Monday, December 2, 2019

Little bright projects

What a gloomy year it's been, for the most part. So much cloudiness and so much precipitation. Fall was no exception. In fact, I feel like we got cheated out of fall altogether, and since it's my favorite time of year, that's pretty sad. I got tired of the dark dreary days lately and decided it was time for some bright, colorful sewing projects.

Months ago, I received some fabric samples from one of Jess's good friends who is from Japan. (She's the one, in fact, whose baby I sewed the tiny cowboy boots for.) The fabrics were so beautiful, and I wanted to make something special from them. Whatever I made had to be little, because the pieces were about 10" square. The gloomy weather finally inspired me to get going and sew some of them up, and here's what I made:


If you've been following me long, you'll probably recognize the Triple-Zip Pouch from the tutorial by Debbie Jeske. This is actually the 10th one I've made! (See the others here.) Yes, I love them, and they're so quick and fun to make. And isn't that fabric simply gorgeous? Fortunately the print went all directions, because I had to cut the two top pieces the opposite direction from the main piece in order to make it work. I think I have maybe a half-inch strip left. LOL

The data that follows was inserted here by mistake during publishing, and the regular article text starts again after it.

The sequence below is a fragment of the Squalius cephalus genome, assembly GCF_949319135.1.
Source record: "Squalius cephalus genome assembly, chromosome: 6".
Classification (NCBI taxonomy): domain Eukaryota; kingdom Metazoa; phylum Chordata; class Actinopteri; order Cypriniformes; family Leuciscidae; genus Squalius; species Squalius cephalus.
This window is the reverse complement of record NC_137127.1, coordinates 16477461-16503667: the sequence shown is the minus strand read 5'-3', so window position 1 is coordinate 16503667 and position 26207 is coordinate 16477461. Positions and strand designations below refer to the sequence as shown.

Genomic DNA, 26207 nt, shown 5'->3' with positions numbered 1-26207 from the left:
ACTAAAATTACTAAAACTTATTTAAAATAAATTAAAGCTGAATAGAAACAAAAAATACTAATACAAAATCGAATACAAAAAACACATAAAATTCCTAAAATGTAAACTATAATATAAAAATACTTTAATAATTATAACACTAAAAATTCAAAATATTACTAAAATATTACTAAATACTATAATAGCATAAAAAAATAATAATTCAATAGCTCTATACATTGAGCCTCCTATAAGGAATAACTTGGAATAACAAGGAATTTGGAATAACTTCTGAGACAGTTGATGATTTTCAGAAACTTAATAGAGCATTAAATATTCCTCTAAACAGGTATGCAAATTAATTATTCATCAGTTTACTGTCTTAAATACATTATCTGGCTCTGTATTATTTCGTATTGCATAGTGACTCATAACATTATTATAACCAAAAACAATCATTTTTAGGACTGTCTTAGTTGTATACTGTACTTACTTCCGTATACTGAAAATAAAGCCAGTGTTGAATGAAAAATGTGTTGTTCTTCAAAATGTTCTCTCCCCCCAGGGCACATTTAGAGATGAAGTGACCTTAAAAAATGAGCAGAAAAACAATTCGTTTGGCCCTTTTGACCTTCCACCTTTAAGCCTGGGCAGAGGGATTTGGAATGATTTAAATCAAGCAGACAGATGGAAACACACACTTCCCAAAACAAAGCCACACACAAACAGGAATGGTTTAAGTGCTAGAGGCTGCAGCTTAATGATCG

Here's more of the beauty on the back side. The photos don't even do it justice. The gold is kind of glittery. I was a little leery about ironing it, but it wasn't a problem at all.


I plan to use it to hold things I'd transfer from one purse to another, to make the switch easier. Since I make a lot of bags (huge understatement there), I do occasionally switch which one I carry, just for fun. The bad part of switching is always transferring all the little stuff, and this pouch will make it a breeze.


Just in case you wondered, that bottom item in the photo above is a fold-up brush. The bristles push down inside, and it folds up like a compact. I got it from Courtney for Christmas last year, and I love it!

The other item I made is something useful that I've needed for a long time. Can you guess what it is?


It's folded, like this:


It's a postage stamp holder!